Can't argue with the high price of Apple accessories. However, my 4 year old Magic Trackpad 2 (which I originally purchased for my iMac) is still going strong and works great with the iPadPro updated to iPadOS 13.4. The point is, Mac Accessories usually last and work a VERY long time with out issues. So far, my Apple Pencil 2 and iPad Pro keyboard folio cover are still in perfect condition. You get what you pay for.

    When it comes to Office Apps, Graphic Drawing and Photo Apps and 3rd party dedicated iPadOS and iOS apps in the App store ecosystem - I have found them to be at least and rarely better than their macOS desktop apps.

    Personally, I currently use a 2018 MacBook Air (retina) with a Blackmagic eGPU along side my 2018 iPad Pro. I don't consider either a "stand alone" computer that I could do all my tasks on by itself. I believe in the greater synergy of those two devices acting tougher. Can't really beat Sidecar technology - IMO, it beats Luna Display and I was a heavy user of Luna Display. (Luna Display does have some software advantages with working with Photoshop for macOS, for example.) But form a reliability viewpoint and assessment, Sidecar is better.

    Anyway, I don't intend to only use an iPad Pro myself but the distinction that it is just a "consumption" device (where that connotation is often used as a negative asset), well, that distinction is no longer valid. The only liability that can legitimately be hurled at the current iPad Pro models is that they can't run x86 coded apps. And to that I can only say - so what! very big grin.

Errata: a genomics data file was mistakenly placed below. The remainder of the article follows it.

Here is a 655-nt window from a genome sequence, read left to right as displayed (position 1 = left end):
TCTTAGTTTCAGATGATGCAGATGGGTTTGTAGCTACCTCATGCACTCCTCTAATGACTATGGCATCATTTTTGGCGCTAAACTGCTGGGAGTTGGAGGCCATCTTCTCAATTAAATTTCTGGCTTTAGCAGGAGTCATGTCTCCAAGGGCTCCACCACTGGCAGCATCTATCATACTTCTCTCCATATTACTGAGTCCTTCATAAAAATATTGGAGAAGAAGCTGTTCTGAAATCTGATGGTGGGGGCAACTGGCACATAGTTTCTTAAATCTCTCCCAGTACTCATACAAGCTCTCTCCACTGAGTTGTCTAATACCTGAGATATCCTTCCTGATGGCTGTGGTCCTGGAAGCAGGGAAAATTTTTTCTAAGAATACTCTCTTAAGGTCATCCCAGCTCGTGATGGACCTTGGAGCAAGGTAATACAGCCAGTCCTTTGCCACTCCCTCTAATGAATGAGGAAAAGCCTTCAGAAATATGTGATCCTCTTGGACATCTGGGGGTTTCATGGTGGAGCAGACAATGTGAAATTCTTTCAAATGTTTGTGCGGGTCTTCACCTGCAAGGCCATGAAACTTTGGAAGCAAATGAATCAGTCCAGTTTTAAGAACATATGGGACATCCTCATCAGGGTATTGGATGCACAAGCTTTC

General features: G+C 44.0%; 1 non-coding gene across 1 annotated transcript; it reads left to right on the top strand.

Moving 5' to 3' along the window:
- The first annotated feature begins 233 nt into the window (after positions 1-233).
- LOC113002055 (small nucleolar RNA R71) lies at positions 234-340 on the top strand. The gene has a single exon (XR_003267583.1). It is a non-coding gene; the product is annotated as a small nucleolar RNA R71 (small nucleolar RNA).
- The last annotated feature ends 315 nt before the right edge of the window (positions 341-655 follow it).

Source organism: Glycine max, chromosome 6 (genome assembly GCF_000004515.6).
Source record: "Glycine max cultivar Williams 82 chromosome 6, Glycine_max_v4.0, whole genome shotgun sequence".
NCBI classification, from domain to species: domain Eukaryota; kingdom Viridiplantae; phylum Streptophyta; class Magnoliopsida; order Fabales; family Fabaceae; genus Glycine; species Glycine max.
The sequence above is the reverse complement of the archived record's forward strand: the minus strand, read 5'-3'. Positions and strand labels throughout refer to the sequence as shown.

• Nofansneeded
    Your reasons are stupid.

    1- Who cares about Google chrome ??!?? Google docs ? really? USE MS Office 365 and stop going cheap .

    2- few ports ? no Thunderbolt ? for what exactly ? use wireless devices . and get a hub for more USB ports.

    3- Length of cable ? really ? buy a longer one , OR even better , the IPAD Pro has very long battery life and fast charging , what cable ?

    4- Lower storage at same price ? Wrong , that price difference goes for the superior Camera a notebook will never have .. it is more price because it has a $200 worth CAMERA SETUP FRONT AND REAR ...

    5- very expensive accessories ? NOT NEEDED.
  • RandomFlux
    Whether or not the iPad Pro is a replacement for your computer depends on your use case. I do semi-professional photography and I got 2020 iPad Pro 12.9 512GB with the Pencil to see if I could do serious photo editing on it. I returned it after a week because an efficient workflow simply wasn't possible, and it was too expensive to just use as an iPad.

    The problems for me were with the apps and reliability of working with external storage.